One wonders if the dreams he saw as a young man kept him hoping in God, but whatever it was, he continued to trust God even when there were times when there was very little evidence that God was with him.
However, when we look at the whole story, we see that his trust was vindicated. Jacob trusted God because he believed that God was doing something in his life and beyond. As we continue to read this story, we see that this was absolutely true.
After 13 years of being in slavery and prison, Pharaoh himself had a dream and suddenly the butler whose dream Joseph had interpreted earlier remembered what Joseph had done. Joseph was sent for and interpreted the dream of Pharaoh. The interpretation of his dream was that there were going to be 7 years of plenty followed by 7 years of famine. Joseph not only interpreted the dream, he also advised Pharaoh that he should set aside a certain amount of grain each of the years of plenty so that there would be enough for the years of famine. Throughout this interview with Pharaoh, Joseph was constantly pointing to God. We see the faith and humility of Joseph in Genesis 41:16 when he responded to Pharaoh’s request to interpret the dream by saying, “‘I cannot do it…but God will give Pharaoh the answer he desires.’” Then in the following verses, Joseph continued to say things like, “God has revealed to Pharaoh” in 41:25 and “God has shown Pharaoh what he is about to do” in 41:28. One writer says, “The vale of tears has proved to be the valley of soul making.”
Joseph was promoted by Pharaoh to be second in the land and responsible for the management of the years of plenty and also the years of famine.
So for 7 years, Joseph managed the resources of Egypt collecting taxes from all the people and they gathered so much grain that they couldn’t even keep track of everything they had collected. Then came the years of famine and they extended beyond the borders of Egypt and even to the land where Joseph’s father and brothers lived. Soon, his family began to feel the effects of the famine as well. They heard that there was food in Egypt and 10 of Joseph’s brothers took money and headed for Egypt to try to buy food. When they arrived, they were told to see the man in charge, who happened to be Joseph. They bowed down before Joseph, fulfilling the dream Joseph had had when he was 17 years old. Joseph recognized them, but they did not recognize Joseph and he did not immediately make himself known to him. He did not know if they still hated him and he needed to test their hearts. He quizzed them about their father and their family to try to discern what was going on in their hearts. He pretended to accuse them of spying and indicated that they would not get more food if their youngest brother did not come with them. At this point, they said to each other “Surely we are being punished because of our brother.” Joseph heard this and turned away and wept. However, he still did not reveal himself to them and kept one of the brothers, Simeon, in prison while the rest were given food and told to return home. Joseph’s servants were told to put their money back into their sacks. When they left Egypt and realized that their money was in their sacks, they were horrified and feared what would happen to them if they went back to Egypt. Jacob was also upset that they would not be allowed to go without his favoured son, Benjamin.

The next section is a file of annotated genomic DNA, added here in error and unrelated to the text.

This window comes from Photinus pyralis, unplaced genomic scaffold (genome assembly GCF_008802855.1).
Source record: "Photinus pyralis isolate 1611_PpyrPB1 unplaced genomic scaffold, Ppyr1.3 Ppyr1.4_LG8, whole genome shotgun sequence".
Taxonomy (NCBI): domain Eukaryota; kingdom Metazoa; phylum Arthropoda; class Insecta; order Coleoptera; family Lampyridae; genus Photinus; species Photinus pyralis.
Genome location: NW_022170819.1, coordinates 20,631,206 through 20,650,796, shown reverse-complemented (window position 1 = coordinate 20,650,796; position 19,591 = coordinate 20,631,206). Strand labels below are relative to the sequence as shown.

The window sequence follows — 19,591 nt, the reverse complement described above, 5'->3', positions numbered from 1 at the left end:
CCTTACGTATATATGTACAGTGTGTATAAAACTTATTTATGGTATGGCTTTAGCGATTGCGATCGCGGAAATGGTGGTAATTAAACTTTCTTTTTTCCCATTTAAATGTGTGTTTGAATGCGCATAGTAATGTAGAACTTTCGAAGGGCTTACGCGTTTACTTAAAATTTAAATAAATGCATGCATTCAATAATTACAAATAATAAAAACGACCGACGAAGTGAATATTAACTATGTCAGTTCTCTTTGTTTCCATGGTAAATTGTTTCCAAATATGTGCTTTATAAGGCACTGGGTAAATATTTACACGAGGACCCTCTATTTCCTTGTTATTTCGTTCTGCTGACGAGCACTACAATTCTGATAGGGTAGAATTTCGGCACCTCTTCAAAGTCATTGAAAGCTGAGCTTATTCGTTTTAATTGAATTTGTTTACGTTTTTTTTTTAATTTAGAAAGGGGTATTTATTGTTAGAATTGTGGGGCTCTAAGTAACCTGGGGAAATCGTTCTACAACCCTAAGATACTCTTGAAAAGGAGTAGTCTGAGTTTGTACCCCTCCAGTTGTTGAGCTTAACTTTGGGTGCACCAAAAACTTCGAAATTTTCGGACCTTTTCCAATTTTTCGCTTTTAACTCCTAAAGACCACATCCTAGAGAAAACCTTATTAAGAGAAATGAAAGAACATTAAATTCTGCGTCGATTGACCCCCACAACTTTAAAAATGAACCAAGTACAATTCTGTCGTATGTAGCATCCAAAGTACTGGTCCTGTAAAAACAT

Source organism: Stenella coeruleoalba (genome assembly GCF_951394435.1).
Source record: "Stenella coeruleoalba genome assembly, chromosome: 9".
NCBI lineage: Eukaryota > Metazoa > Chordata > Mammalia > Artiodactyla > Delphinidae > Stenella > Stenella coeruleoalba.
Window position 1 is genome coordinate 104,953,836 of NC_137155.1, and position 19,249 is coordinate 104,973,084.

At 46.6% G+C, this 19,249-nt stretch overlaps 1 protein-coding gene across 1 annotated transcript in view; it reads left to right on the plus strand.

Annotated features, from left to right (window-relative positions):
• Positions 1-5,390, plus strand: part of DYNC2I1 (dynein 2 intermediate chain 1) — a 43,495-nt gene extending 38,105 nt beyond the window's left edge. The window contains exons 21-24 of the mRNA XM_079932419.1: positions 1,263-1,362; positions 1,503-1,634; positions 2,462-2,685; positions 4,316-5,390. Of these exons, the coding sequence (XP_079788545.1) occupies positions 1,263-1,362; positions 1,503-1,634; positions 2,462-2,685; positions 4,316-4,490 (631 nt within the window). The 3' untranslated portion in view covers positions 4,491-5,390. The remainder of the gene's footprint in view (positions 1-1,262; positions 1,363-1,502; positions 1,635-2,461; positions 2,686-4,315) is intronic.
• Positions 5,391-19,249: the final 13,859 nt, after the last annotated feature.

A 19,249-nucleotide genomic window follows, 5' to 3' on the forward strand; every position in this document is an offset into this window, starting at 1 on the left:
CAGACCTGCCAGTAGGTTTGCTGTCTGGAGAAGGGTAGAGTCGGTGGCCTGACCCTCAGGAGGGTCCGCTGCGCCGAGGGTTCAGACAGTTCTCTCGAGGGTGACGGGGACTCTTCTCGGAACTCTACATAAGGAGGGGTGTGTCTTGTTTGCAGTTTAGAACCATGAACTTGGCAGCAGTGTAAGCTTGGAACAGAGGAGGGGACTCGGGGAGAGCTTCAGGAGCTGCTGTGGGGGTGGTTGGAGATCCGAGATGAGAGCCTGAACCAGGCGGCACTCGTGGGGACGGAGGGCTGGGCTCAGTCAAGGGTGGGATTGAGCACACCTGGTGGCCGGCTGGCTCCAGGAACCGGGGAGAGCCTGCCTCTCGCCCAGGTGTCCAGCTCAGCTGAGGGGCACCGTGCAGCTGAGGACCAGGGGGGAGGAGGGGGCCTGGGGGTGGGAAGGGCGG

For a long time, they did not return, but eventually hunger won out and they returned to Egypt. There is more to the story and I encourage you to read it from Genesis 40-46, it is a great story. This time, Joseph revealed himself to his brothers. When he did, they were terrified. All of a sudden their hatred of Joseph, their desire to kill him, their selling him to the Ishmaelites came back to haunt them. But Joseph’s faith in God’s work is revealed in this encounter. Joseph told them clearly, what God’s perspective was. He says in Genesis 45:5-7, “And now, do not be distressed and do not be angry with yourselves for selling me here, because it was to save lives that God sent me ahead of you. 6 For two years now there has been famine in the land, and for the next five years there will not be plowing and reaping. 7 But God sent me ahead of you to preserve for you a remnant on earth and to save your lives by a great deliverance. 8 So then, it was not you who sent me here, but God... ” It is clear that God has been at work through this whole time.